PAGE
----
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Prevent Falls

Thursday, August 25, 2016

The number of adults over 65 years of age who die from unintentional falls continues to increase. About 12 million older adults, approximately 1 in 3, fall each year in the U.S.  Over half of these falls occur in the home.  Every year,  2. 5 million older people are treated in emergency rooms for fall injuries including fractured arms, wrists, legs, and hips.   250,000 older folks are hospitalized for hip fractures alone.  In addition, falls are the most common cause of traumatic brain injuries.  Falls are the leading cause of injury in older adults but the good news is that many risk factors can be changed or modified to cut the risk for injury.  

According to the CDC, most falls are caused by a combination of risk factors.  Those factors include:

  • Lower body weakness

  • Vitamin D deficiency

  • Difficulties with walking or balance

  • Use of medicines, such as tranquilizers, sedatives, or antidepressants.  (Even some over the counter medicines can affect balance and how steady you are on your feet.)

  • Vision problems

  • Foot pain or poor footwear (high heels, floppy slippers, and shoes with slick soles should be avoided)

  • Home hazards such as broken or uneven steps, throw rugs or clutter than can be tripped over, and no handrails in the stairways or bathrooms.

Lower body weakness

Vitamin D deficiency

Difficulties with walking or balance

Use of medicines, such as tranquilizers, sedatives, or antidepressants.  (Even some over the counter medicines can affect balance and how steady you are on your feet.)

Vision problems

Foot pain or poor footwear (high heels, floppy slippers, and shoes with slick soles should be avoided)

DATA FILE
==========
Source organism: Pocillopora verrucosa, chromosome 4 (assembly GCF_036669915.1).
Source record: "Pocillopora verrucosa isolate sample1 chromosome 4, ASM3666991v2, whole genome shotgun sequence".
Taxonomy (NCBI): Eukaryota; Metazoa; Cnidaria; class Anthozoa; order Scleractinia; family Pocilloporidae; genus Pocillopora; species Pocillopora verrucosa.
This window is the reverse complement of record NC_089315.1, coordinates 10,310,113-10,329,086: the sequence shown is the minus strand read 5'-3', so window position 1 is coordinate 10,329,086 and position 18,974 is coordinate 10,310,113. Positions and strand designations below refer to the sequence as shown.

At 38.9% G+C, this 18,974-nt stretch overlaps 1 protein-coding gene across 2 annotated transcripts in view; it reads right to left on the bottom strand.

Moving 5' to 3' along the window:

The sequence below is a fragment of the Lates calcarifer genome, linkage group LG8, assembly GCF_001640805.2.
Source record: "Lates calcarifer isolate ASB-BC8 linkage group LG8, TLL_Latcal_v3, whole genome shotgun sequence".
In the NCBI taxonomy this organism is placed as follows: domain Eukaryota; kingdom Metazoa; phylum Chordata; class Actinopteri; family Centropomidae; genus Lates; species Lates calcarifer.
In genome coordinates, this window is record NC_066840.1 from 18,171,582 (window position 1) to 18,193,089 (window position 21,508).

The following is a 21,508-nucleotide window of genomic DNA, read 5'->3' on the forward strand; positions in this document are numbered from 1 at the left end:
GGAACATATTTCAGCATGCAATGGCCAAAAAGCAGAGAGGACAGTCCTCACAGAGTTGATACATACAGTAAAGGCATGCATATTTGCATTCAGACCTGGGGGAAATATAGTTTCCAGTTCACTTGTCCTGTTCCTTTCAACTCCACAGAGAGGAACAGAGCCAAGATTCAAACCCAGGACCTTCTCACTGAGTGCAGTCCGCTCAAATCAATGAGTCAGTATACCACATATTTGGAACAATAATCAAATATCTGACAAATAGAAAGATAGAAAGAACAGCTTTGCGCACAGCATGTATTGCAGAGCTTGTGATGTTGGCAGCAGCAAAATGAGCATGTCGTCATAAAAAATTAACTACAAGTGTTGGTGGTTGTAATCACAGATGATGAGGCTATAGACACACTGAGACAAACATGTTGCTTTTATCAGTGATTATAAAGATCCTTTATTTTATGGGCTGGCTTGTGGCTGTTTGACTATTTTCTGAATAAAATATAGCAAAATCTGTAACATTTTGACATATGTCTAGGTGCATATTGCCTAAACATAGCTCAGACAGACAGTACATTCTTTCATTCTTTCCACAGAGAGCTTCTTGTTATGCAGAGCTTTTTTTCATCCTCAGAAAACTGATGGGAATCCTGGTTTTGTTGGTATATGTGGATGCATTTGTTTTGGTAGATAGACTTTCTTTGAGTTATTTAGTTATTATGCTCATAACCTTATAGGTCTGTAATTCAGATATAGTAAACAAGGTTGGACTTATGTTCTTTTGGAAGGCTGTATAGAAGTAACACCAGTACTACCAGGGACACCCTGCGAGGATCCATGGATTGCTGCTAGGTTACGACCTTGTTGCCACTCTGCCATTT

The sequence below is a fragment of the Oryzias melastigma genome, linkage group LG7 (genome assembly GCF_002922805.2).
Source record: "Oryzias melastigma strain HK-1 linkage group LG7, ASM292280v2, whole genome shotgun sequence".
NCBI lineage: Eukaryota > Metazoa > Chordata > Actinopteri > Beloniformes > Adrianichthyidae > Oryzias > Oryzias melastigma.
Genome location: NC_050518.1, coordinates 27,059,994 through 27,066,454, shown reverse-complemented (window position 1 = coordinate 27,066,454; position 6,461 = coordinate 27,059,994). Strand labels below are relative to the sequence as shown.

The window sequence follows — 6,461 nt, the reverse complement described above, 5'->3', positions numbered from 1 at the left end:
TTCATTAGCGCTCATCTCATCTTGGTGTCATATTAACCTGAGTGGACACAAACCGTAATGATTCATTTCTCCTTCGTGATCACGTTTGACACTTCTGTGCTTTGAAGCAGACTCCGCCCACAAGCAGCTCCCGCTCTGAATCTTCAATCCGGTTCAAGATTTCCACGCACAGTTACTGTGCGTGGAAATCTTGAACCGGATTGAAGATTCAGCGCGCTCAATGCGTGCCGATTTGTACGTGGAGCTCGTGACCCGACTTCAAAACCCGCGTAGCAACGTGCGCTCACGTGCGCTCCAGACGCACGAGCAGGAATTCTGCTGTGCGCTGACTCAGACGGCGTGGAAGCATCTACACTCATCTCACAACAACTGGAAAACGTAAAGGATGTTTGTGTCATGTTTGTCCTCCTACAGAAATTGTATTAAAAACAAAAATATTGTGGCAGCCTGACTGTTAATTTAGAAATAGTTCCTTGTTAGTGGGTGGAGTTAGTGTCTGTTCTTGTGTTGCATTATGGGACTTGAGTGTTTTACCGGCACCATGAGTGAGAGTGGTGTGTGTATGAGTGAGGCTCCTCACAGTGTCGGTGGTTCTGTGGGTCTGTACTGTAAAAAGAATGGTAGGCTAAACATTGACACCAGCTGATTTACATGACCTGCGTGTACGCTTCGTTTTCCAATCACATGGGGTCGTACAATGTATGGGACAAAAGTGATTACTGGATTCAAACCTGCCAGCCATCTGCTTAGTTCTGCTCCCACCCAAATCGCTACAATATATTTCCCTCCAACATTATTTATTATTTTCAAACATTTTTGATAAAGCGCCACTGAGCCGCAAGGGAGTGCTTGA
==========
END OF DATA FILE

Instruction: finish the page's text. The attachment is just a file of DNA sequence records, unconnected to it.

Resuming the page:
Home hazards such as broken or uneven steps, throw rugs or clutter than can be tripped over, and no handrails in the stairways or bathrooms.

Many falls can be prevented.  Speaking with a physician, making your home safer, and increasing strength and balance can help reduce the risk for a fall.  The Mayo Clinic, CDC, and Harvard Medical School recommend the following:

Talk to Your Doctor

  • Ask your healthcare provider to evaluate your risk for falling.

  • Ask your doctor and pharmacist to review all your medications (prescription and over the counter) to see if any might make you sleepy or dizzy.  

  • Have your eyes checked by an eye doctor at least once a year and update glasses as necessary.  

Ask your healthcare provider to evaluate your risk for falling.

Ask your doctor and pharmacist to review all your medications (prescription and over the counter) to see if any might make you sleepy or dizzy.  

Have your eyes checked by an eye doctor at least once a year and update glasses as necessary.  

Make Your Home Safer

  • Remove boxes, newspapers, electrical cords, and phone cords from walkways.

  • Move coffee tables, magazine racks, baskets, and plant stands from high traffic areas.

  • Secure loose rugs with double-faced tape, tacks or a slip-resistant backing OR simply remove all loose rugs from the home.

  • Repair loose, wooden floors and carpet.